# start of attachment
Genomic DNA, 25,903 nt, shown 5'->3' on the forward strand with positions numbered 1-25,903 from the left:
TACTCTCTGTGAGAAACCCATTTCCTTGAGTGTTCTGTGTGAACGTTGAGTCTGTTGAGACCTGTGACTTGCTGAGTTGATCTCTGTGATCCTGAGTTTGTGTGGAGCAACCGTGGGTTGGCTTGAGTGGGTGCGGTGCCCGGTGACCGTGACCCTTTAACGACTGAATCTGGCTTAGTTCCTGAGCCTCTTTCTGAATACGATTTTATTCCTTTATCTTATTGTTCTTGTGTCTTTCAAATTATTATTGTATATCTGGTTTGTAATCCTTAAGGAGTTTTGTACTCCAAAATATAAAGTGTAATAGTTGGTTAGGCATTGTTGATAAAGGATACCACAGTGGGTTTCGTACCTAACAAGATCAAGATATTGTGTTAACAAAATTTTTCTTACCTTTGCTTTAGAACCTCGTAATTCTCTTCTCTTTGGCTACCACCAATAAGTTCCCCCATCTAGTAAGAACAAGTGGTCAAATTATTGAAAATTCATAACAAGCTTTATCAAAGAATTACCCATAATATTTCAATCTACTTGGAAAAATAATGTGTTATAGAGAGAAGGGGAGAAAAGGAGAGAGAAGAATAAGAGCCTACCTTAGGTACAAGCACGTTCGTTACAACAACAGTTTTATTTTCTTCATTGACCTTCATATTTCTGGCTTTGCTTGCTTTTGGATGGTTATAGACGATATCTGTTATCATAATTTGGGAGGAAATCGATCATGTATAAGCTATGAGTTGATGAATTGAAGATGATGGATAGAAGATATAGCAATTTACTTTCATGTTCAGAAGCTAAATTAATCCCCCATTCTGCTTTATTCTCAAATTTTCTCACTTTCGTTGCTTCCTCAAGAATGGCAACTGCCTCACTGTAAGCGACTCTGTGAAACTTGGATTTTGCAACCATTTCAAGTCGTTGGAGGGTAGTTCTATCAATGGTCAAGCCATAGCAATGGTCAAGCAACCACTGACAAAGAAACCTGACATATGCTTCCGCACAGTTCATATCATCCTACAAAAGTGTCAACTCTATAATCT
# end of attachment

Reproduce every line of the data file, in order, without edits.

Genomic DNA, 25,903 nt, shown 5'->3' on the forward strand with positions numbered 1-25,903 from the left:
TACTCTCTGTGAGAAACCCATTTCCTTGAGTGTTCTGTGTGAACGTTGAGTCTGTTGAGACCTGTGACTTGCTGAGTTGATCTCTGTGATCCTGAGTTTGTGTGGAGCAACCGTGGGTTGGCTTGAGTGGGTGCGGTGCCCGGTGACCGTGACCCTTTAACGACTGAATCTGGCTTAGTTCCTGAGCCTCTTTCTGAATACGATTTTATTCCTTTATCTTATTGTTCTTGTGTCTTTCAAATTATTATTGTATATCTGGTTTGTAATCCTTAAGGAGTTTTGTACTCCAAAATATAAAGTGTAATAGTTGGTTAGGCATTGTTGATAAAGGATACCACAGTGGGTTTCGTACCTAACAAGATCAAGATATTGTGTTAACAAAATTTTTCTTACCTTTGCTTTAGAACCTCGTAATTCTCTTCTCTTTGGCTACCACCAATAAGTTCCCCCATCTAGTAAGAACAAGTGGTCAAATTATTGAAAATTCATAACAAGCTTTATCAAAGAATTACCCATAATATTTCAATCTACTTGGAAAAATAATGTGTTATAGAGAGAAGGGGAGAAAAGGAGAGAGAAGAATAAGAGCCTACCTTAGGTACAAGCACGTTCGTTACAACAACAGTTTTATTTTCTTCATTGACCTTCATATTTCTGGCTTTGCTTGCTTTTGGATGGTTATAGACGATATCTGTTATCATAATTTGGGAGGAAATCGATCATGTATAAGCTATGAGTTGATGAATTGAAGATGATGGATAGAAGATATAGCAATTTACTTTCATGTTCAGAAGCTAAATTAATCCCCCATTCTGCTTTATTCTCAAATTTTCTCACTTTCGTTGCTTCCTCAAGAATGGCAACTGCCTCACTGTAAGCGACTCTGTGAAACTTGGATTTTGCAACCATTTCAAGTCGTTGGAGGGTAGTTCTATCAATGGTCAAGCCATAGCAATGGTCAAGCAACCACTGACAAAGAAACCTGACATATGCTTCCGCACAGTTCATATCATCCTACAAAAGTGTCAACTCTATAATCT